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Macular Hole

Macular holes usually occur due to stress on the macula. The eye is filled with a clear jelly called the vitreous.

The vitreous usually becomes more liquefied as we age and may pull on the macula. This can result in a tear of the macula, forming a macular hole.

Another cause of macular hole is high myopia, where the elongation of the eyeball puts stress on the macula, causing it to break. Most patients who develop macular holes are aged 60 or older. Most macular holes occur spontaneously although trauma can lead to holes in young patients. There is no known method of preventing macular holes. Diet, exercise and systemic disease don’t appear to play a role in the development of this condition.

Macular hole symptoms

If a macular hole develops, the central vision is distorted or missing. The side or peripheral vision remains normal. There is no pain associated with a macular hole forming.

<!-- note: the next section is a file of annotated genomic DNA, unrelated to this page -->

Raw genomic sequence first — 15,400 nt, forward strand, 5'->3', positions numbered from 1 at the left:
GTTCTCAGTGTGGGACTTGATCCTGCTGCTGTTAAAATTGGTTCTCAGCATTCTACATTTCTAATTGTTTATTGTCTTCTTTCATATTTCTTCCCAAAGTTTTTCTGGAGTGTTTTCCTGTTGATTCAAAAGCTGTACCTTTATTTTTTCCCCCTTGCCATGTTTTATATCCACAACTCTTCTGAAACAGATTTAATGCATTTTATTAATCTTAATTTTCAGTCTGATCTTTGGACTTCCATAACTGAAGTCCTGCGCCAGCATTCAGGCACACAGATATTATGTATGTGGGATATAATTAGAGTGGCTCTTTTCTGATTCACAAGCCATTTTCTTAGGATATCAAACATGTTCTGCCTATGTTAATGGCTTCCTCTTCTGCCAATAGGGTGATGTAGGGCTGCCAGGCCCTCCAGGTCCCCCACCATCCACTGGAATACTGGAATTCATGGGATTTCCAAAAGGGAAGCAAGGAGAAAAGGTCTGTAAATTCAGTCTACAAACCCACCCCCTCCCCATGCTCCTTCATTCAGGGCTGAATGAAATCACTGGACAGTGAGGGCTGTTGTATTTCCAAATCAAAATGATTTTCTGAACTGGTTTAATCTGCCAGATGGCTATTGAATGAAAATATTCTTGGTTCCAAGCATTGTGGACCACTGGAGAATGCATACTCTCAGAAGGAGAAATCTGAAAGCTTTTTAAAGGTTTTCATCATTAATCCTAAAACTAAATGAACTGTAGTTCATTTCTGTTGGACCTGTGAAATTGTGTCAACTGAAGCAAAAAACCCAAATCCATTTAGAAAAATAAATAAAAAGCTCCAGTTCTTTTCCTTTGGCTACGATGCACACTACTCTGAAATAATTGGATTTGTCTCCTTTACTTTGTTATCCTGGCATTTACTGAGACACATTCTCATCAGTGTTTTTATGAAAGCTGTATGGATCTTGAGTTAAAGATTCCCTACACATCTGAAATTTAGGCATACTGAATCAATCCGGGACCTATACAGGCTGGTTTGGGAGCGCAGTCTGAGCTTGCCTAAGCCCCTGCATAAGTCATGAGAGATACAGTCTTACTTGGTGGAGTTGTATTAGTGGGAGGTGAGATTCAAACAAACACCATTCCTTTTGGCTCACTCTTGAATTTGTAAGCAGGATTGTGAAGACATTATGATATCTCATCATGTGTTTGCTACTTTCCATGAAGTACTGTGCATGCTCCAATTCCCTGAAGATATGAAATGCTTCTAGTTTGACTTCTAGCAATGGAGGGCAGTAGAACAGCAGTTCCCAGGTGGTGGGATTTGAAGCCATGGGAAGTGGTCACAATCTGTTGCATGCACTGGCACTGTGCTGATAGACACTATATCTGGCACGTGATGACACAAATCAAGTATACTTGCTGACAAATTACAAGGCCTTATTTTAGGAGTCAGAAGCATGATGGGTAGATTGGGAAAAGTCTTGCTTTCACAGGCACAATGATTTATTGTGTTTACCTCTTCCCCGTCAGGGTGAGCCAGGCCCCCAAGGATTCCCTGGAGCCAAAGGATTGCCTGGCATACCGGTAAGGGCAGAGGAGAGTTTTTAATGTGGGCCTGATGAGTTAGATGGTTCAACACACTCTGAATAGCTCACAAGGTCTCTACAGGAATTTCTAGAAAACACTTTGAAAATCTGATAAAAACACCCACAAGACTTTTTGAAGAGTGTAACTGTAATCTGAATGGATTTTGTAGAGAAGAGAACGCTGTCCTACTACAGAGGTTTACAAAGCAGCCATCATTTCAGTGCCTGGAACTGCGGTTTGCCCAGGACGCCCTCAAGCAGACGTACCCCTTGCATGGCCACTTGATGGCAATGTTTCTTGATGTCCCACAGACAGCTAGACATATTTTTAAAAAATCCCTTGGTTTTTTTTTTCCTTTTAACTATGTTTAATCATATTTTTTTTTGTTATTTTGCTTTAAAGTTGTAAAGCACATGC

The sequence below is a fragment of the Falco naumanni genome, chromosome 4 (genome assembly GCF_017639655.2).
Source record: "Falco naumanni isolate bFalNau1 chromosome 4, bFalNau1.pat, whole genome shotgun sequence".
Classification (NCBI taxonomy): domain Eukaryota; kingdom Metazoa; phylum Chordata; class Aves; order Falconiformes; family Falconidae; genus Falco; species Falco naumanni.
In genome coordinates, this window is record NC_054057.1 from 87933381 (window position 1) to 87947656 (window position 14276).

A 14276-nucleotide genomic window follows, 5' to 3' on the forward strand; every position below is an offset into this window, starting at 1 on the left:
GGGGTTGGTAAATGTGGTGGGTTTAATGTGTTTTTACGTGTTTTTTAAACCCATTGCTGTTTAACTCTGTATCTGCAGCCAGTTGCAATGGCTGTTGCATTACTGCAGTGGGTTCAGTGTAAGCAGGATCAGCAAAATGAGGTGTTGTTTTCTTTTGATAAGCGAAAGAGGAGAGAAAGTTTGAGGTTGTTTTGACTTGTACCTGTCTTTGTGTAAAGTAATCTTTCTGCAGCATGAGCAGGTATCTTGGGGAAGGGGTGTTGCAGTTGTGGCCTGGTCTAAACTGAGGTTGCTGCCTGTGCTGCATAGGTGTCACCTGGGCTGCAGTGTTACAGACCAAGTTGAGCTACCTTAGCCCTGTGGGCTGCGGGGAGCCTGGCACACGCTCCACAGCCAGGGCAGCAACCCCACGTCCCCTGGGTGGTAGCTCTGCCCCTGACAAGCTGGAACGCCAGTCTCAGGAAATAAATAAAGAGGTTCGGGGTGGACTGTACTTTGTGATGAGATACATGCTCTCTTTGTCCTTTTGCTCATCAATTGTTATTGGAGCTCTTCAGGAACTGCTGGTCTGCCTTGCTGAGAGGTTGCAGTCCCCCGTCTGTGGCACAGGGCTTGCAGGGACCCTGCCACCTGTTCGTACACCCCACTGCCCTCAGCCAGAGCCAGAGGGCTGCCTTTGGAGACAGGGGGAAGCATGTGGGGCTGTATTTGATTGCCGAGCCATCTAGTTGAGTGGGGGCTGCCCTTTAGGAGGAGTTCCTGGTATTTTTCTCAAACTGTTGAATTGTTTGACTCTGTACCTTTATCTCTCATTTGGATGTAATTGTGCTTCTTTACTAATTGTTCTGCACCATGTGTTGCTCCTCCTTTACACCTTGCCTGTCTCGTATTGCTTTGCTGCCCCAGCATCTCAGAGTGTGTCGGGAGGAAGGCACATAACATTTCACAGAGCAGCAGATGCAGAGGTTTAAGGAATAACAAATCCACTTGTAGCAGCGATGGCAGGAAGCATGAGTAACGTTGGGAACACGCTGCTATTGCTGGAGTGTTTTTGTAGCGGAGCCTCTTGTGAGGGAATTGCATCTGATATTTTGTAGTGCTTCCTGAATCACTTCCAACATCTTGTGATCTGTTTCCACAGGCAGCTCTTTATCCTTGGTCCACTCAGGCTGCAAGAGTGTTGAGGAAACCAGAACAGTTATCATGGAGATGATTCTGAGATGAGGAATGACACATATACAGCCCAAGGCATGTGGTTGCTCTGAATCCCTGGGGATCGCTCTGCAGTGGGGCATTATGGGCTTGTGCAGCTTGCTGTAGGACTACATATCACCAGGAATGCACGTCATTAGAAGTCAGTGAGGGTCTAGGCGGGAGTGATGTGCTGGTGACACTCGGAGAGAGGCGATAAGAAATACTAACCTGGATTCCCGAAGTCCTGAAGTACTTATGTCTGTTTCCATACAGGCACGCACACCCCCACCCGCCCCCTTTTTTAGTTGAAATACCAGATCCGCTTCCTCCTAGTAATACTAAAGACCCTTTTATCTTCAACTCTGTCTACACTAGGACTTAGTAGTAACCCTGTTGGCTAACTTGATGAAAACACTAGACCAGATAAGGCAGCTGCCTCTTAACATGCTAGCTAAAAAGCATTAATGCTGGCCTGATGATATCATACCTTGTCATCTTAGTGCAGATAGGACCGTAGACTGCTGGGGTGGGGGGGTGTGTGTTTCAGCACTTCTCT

Macular hole treatment

Macular hole and epiretinal membrane can be treated with a vitrectomy, a form of keyhole surgery that uses small probes to enter inside the eye to remove the vitreous and peel off the epiretinal membrane. Gas is injected into the eye to replace the vitreous and prevent it from pulling on the retina. Following surgery, the patient must lie face down for one to two days to allow the gas bubble to press against the macula to smoothen it. The eye will refill naturally with fluid.

Macular hole postoperative care

A patch is worn over the eye until the morning after surgery. Eye drops (an anti-inflammatory and an antibiotic) are prescribed several times each day for up to four weeks after surgery. Usually patients can resume normal non-strenuous physical activities the day after surgery. How quickly the patient can drive, return to work, perform fine visual tasks, or engage in strenuous activities will vary from person to person.